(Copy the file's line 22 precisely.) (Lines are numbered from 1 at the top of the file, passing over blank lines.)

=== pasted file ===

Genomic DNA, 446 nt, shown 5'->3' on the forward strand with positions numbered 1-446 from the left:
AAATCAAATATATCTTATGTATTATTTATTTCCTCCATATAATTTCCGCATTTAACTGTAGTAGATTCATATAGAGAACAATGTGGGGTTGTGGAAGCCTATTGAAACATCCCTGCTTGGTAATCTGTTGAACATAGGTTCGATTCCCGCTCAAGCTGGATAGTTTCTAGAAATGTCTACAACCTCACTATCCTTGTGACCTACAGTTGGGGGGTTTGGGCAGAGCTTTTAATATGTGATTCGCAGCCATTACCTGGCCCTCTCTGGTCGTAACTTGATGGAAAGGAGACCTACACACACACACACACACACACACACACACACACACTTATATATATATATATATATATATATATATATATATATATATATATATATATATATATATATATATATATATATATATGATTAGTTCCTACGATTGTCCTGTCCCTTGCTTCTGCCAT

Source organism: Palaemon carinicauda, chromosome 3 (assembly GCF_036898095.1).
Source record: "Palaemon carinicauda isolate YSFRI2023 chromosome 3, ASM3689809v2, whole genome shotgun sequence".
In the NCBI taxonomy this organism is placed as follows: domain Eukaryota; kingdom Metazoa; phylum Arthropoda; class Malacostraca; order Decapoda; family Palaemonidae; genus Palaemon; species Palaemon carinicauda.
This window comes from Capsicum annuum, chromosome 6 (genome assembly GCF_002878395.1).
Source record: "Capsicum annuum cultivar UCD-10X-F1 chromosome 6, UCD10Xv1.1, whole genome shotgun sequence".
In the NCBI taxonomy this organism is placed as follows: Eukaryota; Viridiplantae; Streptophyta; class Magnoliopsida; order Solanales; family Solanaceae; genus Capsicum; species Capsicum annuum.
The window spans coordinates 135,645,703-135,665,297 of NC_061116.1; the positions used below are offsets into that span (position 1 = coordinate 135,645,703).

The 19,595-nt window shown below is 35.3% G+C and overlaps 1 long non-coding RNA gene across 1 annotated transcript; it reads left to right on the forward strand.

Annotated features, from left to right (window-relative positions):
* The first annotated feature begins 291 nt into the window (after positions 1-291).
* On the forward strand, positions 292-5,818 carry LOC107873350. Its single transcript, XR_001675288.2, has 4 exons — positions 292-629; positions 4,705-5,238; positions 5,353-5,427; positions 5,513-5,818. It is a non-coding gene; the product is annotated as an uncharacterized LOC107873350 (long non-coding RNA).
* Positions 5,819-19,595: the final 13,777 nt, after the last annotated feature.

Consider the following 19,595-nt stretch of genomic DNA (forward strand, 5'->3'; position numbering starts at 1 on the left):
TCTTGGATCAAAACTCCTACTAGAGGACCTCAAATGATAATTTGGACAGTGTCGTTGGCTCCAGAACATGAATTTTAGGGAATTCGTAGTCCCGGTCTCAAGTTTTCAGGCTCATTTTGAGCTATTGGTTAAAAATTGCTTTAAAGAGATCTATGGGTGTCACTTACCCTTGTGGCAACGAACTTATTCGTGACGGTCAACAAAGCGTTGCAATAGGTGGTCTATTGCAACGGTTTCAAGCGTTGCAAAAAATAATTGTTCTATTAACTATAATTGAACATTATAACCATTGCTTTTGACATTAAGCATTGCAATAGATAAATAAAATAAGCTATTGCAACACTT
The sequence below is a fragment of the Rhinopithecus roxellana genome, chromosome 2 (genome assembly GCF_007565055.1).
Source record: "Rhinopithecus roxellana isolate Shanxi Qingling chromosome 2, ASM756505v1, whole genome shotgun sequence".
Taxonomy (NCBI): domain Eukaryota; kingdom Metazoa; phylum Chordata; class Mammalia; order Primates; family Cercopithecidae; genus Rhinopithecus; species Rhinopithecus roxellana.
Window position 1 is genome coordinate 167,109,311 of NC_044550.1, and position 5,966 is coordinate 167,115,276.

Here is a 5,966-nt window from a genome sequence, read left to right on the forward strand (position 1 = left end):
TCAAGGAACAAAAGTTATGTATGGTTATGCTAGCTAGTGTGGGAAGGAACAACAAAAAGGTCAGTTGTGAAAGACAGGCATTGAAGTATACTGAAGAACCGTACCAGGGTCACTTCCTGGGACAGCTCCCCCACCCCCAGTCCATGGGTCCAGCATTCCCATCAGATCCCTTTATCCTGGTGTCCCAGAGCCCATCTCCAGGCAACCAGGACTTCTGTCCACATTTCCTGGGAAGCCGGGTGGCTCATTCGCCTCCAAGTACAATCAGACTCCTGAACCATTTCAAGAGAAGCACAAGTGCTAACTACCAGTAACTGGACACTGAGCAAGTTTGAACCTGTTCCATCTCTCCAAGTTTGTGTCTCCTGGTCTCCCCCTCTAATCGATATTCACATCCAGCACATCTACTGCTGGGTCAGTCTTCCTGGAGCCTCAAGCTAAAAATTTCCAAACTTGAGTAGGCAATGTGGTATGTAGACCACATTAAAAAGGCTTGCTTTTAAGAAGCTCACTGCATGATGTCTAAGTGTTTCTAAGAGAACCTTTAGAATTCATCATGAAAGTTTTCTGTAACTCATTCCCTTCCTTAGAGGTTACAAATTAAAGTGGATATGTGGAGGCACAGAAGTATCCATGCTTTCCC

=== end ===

TCAAGGAACAAAAGTTATGTATGGTTATGCTAGCTAGTGTGGGAAGGAACAACAAAAAGGTCAGTTGTGAAAGACAGGCATTGAAGTATACTGAAGAACCGTACCAGGGTCACTTCCTGGGACAGCTCCCCCACCCCCAGTCCATGGGTCCAGCATTCCCATCAGATCCCTTTATCCTGGTGTCCCAGAGCCCATCTCCAGGCAACCAGGACTTCTGTCCACATTTCCTGGGAAGCCGGGTGGCTCATTCGCCTCCAAGTACAATCAGACTCCTGAACCATTTCAAGAGAAGCACAAGTGCTAACTACCAGTAACTGGACACTGAGCAAGTTTGAACCTGTTCCATCTCTCCAAGTTTGTGTCTCCTGGTCTCCCCCTCTAATCGATATTCACATCCAGCACATCTACTGCTGGGTCAGTCTTCCTGGAGCCTCAAGCTAAAAATTTCCAAACTTGAGTAGGCAATGTGGTATGTAGACCACATTAAAAAGGCTTGCTTTTAAGAAGCTCACTGCATGATGTCTAAGTGTTTCTAAGAGAACCTTTAGAATTCATCATGAAAGTTTTCTGTAACTCATTCCCTTCCTTAGAGGTTACAAATTAAAGTGGATATGTGGAGGCACAGAAGTATCCATGCTTTCCC